11. Homology modeling and molecular dynamics simulation of the HIF2α degradation-related HIF2α-VHL complex.

    Science.gov (United States)

    Dong, Xiaotian; Su, Xiaoru; Yu, Jiong; Liu, Jingqi; Shi, Xiaowei; Pan, Qiaoling; Yang, Jinfeng; Chen, Jiajia; Li, Lanjuan; Cao, Hongcui

    2017-01-01

    Hypoxia-inducible factor 2 alpha (HIF2α), prolyl hydroxylase domain protein 2 (PHD2), and the von Hippel Lindau tumor suppressor protein (pVHL) are three principal proteins in the oxygen-sensing pathway. Under normoxic conditions, a conserved proline in HIF2α is hydroxylated by PHD2 in an oxygen-dependent manner, and then pVHL binds and promotes the degradation of HIF2α. However, the crystal structure of the HIF2α-pVHL complex has not yet been established, and this has limited research on the interaction between HIF and pVHL. Here, we constructed a structural model of a 23-residue HIF2α peptide (528-550)-pVHL-ElonginB-ElonginC complex by using homology modeling and molecular dynamics simulations. We also applied these methods to HIF2α mutants (HYP531PRO, F540L, A530 V, A530T, and G537R) to reveal structural defects that explain how these mutations weaken the interaction with pVHL. Homology modeling and molecular dynamics simulations were used to construct a three-dimensional (3D) structural model of the HIF2α-VHL complex. Subsequently, MolProbity, an active validation tool, was used to analyze the reliability of the model. Molecular mechanics energies combined with the generalized Born and surface area continuum solvation (MM-GBSA) and solvated interaction energy (SIE) methods were used to calculate the binding free energy between HIF2a and pVHL, and the stability of the simulation system was evaluated by using root mean square deviation (RMSD) analysis. We also determined the secondary structure of the system by using the definition of secondary structure of proteins (DSSP) algorithm. Finally, we investigated the structural significance of specific point mutations known to have clinical implications. We established a reliable structural model of the HIF2α-pVHL complex, which is similar to the crystal structure of HIF1α in 1LQB. Furthermore, we compared the structural model of the HIF2α-pVHL complex and the HIF2α (HYP531P, F540L, A530V, A530T, and G537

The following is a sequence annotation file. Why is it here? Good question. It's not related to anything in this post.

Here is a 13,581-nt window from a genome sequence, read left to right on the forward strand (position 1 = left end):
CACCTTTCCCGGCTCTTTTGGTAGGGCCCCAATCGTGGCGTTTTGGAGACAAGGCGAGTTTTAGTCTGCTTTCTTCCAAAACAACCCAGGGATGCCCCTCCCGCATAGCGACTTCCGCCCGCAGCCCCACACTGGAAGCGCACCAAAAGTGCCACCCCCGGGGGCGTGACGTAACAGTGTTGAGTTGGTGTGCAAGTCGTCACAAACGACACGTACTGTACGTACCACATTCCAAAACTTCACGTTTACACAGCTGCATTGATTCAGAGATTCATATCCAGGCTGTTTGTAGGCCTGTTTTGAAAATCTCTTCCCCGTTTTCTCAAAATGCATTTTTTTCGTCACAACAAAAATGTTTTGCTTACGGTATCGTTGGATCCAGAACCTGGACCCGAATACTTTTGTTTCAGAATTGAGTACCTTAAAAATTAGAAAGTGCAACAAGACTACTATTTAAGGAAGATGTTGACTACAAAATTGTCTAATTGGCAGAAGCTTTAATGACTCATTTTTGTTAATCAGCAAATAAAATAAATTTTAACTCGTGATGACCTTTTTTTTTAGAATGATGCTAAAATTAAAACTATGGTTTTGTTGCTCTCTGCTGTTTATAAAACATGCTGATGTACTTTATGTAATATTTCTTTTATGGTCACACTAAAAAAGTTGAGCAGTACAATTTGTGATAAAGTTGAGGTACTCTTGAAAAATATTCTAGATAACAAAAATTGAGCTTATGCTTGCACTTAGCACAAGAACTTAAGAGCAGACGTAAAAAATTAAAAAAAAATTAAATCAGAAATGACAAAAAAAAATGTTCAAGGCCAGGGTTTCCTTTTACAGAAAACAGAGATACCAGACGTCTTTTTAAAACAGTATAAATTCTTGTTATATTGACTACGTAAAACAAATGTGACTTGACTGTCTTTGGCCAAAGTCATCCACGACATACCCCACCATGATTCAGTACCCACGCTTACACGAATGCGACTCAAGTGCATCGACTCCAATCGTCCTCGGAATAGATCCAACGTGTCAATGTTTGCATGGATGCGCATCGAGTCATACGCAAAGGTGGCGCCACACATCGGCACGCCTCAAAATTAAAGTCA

12. Inactivation of mrcA gene derepresses the basal-level expression of L1 and L2 β-lactamases in Stenotrophomonas maltophilia.

    Science.gov (United States)

    Lin, Cheng-Wen; Lin, Hsin-Chieh; Huang, Yi-Wei; Chung, Tung-Ching; Yang, Tsuey-Ching

    2011-09-01

    To characterize the relationship between inactivation of the mrcA gene and β-lactamase expression and β-lactams resistance in Stenotrophomonas maltophilia KJ and to investigate the involvement of ampR, ampN-ampG, ampD(I) and creBC in this. The mrcA deletion mutant KJΔmrcA was constructed to investigate the role of this putative penicillin-binding protein 1a (PBP1a) in β-lactamase expression and β-lactam resistance. The ΔampR, ΔampNG, ΔampDI and ΔcreBC alleles were introduced into KJΔmrcA, and KJΔDIΔBC and KJΔDIΔmrcAΔBC were also constructed for comparison. All the mutants and their corresponding parent strains were assayed for β-lactamase activities and MICs of β-lactams. Inactivation of mrcA caused basal L1/L2 β-lactamase production to increase by ∼100-fold, but made little difference to cefuroxime-induced β-lactamase activity and the MICs of β-lactams. The ΔmrcA-derived basal β-lactamase hyperproduction was ampR and ampN-ampG dependent. Simultaneous inactivation of ampD(I) and mrcA did not augment β-lactamase production over and above that seen in an ampD(I) mutant alone. Furthermore, we could find no evidence for a role of the creBC two-component regulatory system in β-lactamase hyperproduction in a ΔampD(I) or ΔmrcA background. Inactivation of mrcA, predicted to encode PBP1a, causes basal L1/L2 β-lactamase hyperproduction in S. maltophilia.

  13. Fumarate Mediates a Chronic Proliferative Signal in Fumarate Hydratase-Inactivated Cancer Cells by Increasing Transcription and Translation of Ferritin Genes.

    Science.gov (United States)

    Kerins, Michael John; Vashisht, Ajay Amar; Liang, Benjamin Xi-Tong; Duckworth, Spencer Jordan; Praslicka, Brandon John; Wohlschlegel, James Akira; Ooi, Aikseng

    2017-06-01

    Germ line mutations of the gene encoding the tricarboxylic acid (TCA) cycle enzyme fumarate hydratase (FH) cause a hereditary cancer syndrome known as hereditary leiomyomatosis and renal cell cancer (HLRCC). HLRCC-associated tumors harbor biallelic FH inactivation that results in the accumulation of the TCA cycle metabolite fumarate. Although it is known that fumarate accumulation can alter cellular signaling, if and how fumarate confers a growth advantage remain unclear. Here we show that fumarate accumulation confers a chronic proliferative signal by disrupting cellular iron signaling. Specifically, fumarate covalently modifies cysteine residues on iron regulatory protein 2 (IRP2), rendering it unable to repress ferritin mRNA translation. Simultaneously, fumarate increases ferritin gene transcription by activating the NRF2 (nuclear factor [erythroid-derived 2]-like 2) transcription factor. In turn, increased ferritin protein levels promote the expression of the promitotic transcription factor FOXM1 (Forkhead box protein M1). Consistently, clinical HLRCC tissues showed increased expression levels of both FOXM1 and its proliferation-associated target genes. This finding demonstrates how FH inactivation can endow cells with a growth advantage. Copyright © 2017 American Society for Microbiology.